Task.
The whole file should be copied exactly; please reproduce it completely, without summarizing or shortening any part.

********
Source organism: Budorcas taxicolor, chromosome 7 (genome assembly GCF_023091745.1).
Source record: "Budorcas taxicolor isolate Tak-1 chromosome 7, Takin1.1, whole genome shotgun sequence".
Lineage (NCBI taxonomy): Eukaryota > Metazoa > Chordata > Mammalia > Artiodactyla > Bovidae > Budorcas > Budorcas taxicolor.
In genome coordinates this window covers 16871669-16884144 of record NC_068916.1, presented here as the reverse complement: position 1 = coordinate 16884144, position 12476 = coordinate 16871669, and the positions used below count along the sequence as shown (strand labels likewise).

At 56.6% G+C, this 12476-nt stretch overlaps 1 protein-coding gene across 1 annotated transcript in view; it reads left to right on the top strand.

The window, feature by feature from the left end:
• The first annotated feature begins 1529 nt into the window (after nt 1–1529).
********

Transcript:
Source organism: Budorcas taxicolor, chromosome 7 (genome assembly GCF_023091745.1).
Source record: "Budorcas taxicolor isolate Tak-1 chromosome 7, Takin1.1, whole genome shotgun sequence".
Lineage (NCBI taxonomy): Eukaryota > Metazoa > Chordata > Mammalia > Artiodactyla > Bovidae > Budorcas > Budorcas taxicolor.
In genome coordinates this window covers 16871669-16884144 of record NC_068916.1, presented here as the reverse complement: position 1 = coordinate 16884144, position 12476 = coordinate 16871669, and the positions used below count along the sequence as shown (strand labels likewise).

At 56.6% G+C, this 12476-nt stretch overlaps 1 protein-coding gene across 1 annotated transcript in view; it reads left to right on the top strand.

The window, feature by feature from the left end:
• The first annotated feature begins 1529 nt into the window (after nt 1–1529).